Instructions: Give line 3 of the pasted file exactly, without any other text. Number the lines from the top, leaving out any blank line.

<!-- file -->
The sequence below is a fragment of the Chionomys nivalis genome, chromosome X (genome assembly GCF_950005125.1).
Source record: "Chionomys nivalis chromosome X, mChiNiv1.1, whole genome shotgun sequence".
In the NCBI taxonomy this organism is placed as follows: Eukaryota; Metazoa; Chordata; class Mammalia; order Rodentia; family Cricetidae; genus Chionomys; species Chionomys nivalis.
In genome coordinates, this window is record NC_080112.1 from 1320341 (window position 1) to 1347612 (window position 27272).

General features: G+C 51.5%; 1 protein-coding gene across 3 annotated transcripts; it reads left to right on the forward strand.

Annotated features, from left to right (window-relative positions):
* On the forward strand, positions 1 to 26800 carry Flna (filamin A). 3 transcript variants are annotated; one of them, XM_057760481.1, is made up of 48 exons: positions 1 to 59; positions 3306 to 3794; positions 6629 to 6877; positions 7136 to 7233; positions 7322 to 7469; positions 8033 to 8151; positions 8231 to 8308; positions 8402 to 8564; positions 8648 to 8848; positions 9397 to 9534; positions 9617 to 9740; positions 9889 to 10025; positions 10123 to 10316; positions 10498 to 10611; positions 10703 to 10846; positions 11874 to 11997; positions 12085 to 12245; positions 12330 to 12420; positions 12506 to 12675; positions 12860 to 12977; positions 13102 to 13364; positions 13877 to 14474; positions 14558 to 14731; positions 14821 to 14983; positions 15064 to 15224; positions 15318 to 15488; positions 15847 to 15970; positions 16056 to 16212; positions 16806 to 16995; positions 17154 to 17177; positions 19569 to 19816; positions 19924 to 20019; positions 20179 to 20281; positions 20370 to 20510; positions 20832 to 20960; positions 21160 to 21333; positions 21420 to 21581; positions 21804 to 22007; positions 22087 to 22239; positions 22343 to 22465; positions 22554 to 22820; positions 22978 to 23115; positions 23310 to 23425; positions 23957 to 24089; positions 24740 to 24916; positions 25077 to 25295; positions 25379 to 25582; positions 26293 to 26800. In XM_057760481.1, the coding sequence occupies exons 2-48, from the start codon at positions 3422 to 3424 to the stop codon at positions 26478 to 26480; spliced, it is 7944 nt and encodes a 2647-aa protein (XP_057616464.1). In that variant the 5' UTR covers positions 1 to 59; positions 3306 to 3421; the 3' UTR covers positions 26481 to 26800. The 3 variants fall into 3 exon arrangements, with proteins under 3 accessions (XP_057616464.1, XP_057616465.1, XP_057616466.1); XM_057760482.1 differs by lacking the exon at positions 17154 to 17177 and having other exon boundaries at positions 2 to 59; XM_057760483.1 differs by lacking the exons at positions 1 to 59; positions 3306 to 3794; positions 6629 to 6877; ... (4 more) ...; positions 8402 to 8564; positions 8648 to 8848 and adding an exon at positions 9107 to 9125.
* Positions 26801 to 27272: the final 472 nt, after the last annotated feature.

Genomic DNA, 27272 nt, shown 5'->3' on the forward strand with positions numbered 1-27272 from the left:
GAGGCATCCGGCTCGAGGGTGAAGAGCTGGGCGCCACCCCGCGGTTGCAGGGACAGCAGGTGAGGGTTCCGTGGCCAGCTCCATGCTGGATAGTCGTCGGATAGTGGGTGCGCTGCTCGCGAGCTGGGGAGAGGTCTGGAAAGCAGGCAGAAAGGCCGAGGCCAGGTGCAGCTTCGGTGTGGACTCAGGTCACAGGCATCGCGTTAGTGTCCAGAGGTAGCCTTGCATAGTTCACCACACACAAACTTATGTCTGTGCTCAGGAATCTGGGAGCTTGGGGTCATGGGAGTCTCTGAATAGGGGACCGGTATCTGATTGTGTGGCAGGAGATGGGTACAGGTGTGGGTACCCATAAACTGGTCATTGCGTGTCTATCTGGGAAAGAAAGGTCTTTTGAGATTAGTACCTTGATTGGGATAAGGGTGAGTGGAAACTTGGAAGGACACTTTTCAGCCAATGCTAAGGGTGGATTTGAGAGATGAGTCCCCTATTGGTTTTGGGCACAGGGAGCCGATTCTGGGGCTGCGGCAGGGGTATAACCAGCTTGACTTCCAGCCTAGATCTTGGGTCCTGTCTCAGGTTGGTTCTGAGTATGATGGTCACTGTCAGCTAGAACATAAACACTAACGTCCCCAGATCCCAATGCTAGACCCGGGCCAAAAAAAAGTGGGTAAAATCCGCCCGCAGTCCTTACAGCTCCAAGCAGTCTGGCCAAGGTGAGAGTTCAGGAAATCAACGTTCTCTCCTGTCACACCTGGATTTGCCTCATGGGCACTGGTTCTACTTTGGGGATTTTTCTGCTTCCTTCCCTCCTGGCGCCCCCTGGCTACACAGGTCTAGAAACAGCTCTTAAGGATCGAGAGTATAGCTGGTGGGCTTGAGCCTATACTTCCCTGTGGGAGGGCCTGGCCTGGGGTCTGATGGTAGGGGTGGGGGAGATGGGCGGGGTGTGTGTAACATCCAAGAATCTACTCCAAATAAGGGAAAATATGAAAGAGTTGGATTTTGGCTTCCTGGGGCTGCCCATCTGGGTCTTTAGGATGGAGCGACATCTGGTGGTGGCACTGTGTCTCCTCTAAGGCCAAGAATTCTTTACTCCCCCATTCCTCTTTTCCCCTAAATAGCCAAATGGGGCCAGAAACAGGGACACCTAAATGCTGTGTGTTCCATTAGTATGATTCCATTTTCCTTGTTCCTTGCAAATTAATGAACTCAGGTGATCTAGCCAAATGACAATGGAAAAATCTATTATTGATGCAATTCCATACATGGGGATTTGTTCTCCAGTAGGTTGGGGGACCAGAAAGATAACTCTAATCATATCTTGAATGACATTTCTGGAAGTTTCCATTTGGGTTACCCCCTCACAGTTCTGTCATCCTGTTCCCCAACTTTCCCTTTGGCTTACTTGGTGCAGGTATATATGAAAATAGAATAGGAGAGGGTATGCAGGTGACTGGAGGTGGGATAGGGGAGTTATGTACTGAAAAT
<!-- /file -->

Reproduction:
In the NCBI taxonomy this organism is placed as follows: Eukaryota; Metazoa; Chordata; class Mammalia; order Rodentia; family Cricetidae; genus Chionomys; species Chionomys nivalis.